Sugar is addictive, and linked to some of the most prevalent chronic diseases in North America, like diabetes, heart disease and obesity. Sugar is also responsible for pesky daily symptoms you might experience, like low energy, interrupted sleep, belly fat, hormone imbalances and more.
Why is it so difficult to quit the sweet stuff? Research shows that sugar releases dopamine, a neurotransmitter that controls the brain’s reward and pleasure centres. So it can be really difficult to get rid of cravings and get through the day without thinking about what sweet treat you’re going to indulge in next.
That’s why we’ve created the League Sugar Reduction Program, so that you can kick your sugar habit, feel more energized, and possibly shed a few excess pounds while you’re at it.
As a Holistic Nutritionist, this program is the exact protocol I ask my clients to follow, and I’m confident that, like them, you will feel amazing by the end of the program.
What’s involved in the Sugar Reduction Program?
Week 1: We’ll get you all set up and we’ll also educate you on where to look out for sugar. (Hint: It’s lurking in everything.)
Week 2: This week, we will guide you through what foods to eat to balance your blood sugar (which is key to preventing sugar cravings).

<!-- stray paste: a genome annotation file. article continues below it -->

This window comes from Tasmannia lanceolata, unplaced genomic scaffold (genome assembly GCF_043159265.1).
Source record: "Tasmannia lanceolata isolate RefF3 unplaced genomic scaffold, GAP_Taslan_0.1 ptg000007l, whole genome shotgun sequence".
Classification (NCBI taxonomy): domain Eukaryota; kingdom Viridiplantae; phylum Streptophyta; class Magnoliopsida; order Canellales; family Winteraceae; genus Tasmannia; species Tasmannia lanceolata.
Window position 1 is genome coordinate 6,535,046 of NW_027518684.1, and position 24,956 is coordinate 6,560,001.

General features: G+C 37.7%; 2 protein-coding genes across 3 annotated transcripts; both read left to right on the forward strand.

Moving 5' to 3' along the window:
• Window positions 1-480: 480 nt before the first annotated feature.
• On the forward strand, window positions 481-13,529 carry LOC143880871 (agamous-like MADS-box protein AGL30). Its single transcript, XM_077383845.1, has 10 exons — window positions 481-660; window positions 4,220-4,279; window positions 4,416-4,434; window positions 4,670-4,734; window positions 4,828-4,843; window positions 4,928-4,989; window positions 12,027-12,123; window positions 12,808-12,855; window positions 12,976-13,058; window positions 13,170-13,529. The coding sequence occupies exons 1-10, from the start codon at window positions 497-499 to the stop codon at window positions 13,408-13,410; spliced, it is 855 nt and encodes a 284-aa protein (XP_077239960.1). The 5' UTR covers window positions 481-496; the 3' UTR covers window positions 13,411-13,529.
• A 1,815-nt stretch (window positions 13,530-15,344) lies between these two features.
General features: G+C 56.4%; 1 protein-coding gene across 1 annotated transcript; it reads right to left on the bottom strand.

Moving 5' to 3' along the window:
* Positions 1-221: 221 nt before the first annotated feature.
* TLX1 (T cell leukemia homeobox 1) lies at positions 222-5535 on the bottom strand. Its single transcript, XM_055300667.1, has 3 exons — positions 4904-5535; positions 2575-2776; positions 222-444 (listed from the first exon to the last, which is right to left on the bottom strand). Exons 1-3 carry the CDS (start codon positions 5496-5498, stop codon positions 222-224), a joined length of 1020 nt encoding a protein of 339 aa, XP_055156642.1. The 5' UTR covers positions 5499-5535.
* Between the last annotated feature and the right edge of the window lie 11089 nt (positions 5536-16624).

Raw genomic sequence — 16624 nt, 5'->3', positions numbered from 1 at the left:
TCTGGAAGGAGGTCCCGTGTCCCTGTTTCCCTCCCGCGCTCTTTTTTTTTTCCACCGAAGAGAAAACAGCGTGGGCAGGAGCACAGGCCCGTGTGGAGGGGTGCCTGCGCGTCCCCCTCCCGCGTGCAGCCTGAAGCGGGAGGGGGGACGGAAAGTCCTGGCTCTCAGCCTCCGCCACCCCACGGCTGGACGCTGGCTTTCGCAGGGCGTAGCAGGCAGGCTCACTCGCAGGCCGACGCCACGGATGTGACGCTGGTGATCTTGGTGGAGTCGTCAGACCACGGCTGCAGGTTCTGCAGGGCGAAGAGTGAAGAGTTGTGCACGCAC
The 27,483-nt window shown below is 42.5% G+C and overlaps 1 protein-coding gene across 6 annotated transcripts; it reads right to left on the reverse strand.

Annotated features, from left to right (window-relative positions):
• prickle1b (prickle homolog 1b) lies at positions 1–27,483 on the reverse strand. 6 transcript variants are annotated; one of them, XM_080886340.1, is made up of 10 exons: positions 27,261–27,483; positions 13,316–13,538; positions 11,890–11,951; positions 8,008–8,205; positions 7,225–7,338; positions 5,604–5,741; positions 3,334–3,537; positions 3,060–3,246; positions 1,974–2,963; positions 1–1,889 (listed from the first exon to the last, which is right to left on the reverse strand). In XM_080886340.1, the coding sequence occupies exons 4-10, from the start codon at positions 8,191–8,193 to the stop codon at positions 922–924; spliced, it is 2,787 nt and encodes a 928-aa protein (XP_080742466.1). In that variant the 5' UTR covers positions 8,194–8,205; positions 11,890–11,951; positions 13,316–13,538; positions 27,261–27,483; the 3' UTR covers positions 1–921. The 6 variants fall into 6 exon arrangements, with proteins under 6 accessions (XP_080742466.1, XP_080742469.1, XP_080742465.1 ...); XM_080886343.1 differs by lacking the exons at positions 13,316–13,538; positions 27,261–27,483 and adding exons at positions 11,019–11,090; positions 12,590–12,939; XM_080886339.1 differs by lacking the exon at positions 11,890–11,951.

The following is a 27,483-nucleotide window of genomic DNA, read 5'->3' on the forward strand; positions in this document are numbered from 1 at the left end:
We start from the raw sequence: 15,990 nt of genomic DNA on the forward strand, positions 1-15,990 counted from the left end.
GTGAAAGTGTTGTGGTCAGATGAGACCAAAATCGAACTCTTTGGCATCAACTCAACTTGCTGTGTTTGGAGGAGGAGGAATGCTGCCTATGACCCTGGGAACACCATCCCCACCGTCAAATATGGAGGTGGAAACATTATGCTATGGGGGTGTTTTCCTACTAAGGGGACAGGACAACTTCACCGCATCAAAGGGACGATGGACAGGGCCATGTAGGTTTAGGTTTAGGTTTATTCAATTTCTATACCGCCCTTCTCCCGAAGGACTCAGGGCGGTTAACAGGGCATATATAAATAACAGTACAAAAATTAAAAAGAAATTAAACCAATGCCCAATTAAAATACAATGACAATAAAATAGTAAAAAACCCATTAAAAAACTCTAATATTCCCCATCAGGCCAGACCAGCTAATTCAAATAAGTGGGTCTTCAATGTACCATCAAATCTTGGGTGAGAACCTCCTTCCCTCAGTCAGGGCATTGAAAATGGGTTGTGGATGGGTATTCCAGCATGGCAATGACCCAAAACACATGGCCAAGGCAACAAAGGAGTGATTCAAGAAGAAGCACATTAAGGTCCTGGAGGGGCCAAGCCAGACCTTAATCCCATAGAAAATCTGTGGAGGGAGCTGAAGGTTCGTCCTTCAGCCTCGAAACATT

Week 3: Finally, we’ll share with you specific craving busters, as well as other non-food related techniques and strategies to help keep sugar out of your life beyond the 3-week program.
This program works best with the sugar-free meal plans and recipes that were created specifically for this program. You can find these in the League Marketplace.
Reading labels & hidden sugars
Did you know that many common foods that are marketed as healthy are actually quite high in sugar? Look out for added sugar in the following foods:
- Any store bought salad dressing or marinade
- Almond, coconut, or cashew milk that is not unsweetened
- Dried cranberries that are often further sweetened
- Most granola bars and packaged snacks
- Non-plain yogurt
- A large portion of restaurant sauces
Sugar goes by a number of different code names, but here are the major ones to watch out for when reading labels:
Corn sweetener, corn syrup, dextrose, fructose, fruit juice concentrates, glucose, high-fructose corn syrup, invert sugar, lactose, maltose, malt syrup, raw sugar, sucrose, sugar syrup, cane crystals, cane sugar, crystalline fructose, evaporated cane juice, corn syrup solids, malt syrup
Note that, for this program, we are not asking you to refrain from eating honey or maple syrup. However, it’s important to understand that metabolically, they do have a similar impact on your body as the sugars listed above.
Eat lots of the good stuff
Consuming protein at every meal—especially breakfast—is critical to kicking your sugar habit. Typical breakfast foods like cereal, toast and granola tend to be high in starch and sugar, and low in protein, setting you up for a blood sugar crash later in the day. This sort of crash results in low energy and can lead to further sugar cravings. Some great high-protein breakfast options include protein smoothies, yogurt and eggs.